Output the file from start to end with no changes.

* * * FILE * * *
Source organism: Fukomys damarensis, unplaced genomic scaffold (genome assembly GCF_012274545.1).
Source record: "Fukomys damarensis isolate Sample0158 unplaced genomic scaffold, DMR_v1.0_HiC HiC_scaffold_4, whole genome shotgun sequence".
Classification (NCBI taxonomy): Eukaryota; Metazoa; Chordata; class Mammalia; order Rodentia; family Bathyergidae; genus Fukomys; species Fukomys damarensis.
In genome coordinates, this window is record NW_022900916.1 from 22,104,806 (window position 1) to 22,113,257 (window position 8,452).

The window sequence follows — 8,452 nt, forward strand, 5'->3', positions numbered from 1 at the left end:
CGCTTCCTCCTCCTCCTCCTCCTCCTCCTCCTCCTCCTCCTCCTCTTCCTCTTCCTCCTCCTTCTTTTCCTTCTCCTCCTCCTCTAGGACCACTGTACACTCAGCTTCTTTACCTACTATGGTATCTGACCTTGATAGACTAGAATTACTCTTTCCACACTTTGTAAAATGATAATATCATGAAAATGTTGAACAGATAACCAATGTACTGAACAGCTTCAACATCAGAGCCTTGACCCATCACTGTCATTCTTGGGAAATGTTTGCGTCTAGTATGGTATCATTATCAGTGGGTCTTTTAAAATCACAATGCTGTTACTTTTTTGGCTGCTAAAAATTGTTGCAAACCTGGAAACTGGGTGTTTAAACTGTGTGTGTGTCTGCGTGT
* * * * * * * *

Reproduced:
Source organism: Fukomys damarensis, unplaced genomic scaffold (genome assembly GCF_012274545.1).
Source record: "Fukomys damarensis isolate Sample0158 unplaced genomic scaffold, DMR_v1.0_HiC HiC_scaffold_4, whole genome shotgun sequence".
Classification (NCBI taxonomy): Eukaryota; Metazoa; Chordata; class Mammalia; order Rodentia; family Bathyergidae; genus Fukomys; species Fukomys damarensis.
In genome coordinates, this window is record NW_022900916.1 from 22,104,806 (window position 1) to 22,113,257 (window position 8,452).

The window sequence follows — 8,452 nt, forward strand, 5'->3', positions numbered from 1 at the left end:
CGCTTCCTCCTCCTCCTCCTCCTCCTCCTCCTCCTCCTCCTCCTCTTCCTCTTCCTCCTCCTTCTTTTCCTTCTCCTCCTCCTCTAGGACCACTGTACACTCAGCTTCTTTACCTACTATGGTATCTGACCTTGATAGACTAGAATTACTCTTTCCACACTTTGTAAAATGATAATATCATGAAAATGTTGAACAGATAACCAATGTACTGAACAGCTTCAACATCAGAGCCTTGACCCATCACTGTCATTCTTGGGAAATGTTTGCGTCTAGTATGGTATCATTATCAGTGGGTCTTTTAAAATCACAATGCTGTTACTTTTTTGGCTGCTAAAAATTGTTGCAAACCTGGAAACTGGGTGTTTAAACTGTGTGTGTGTCTGCGTGT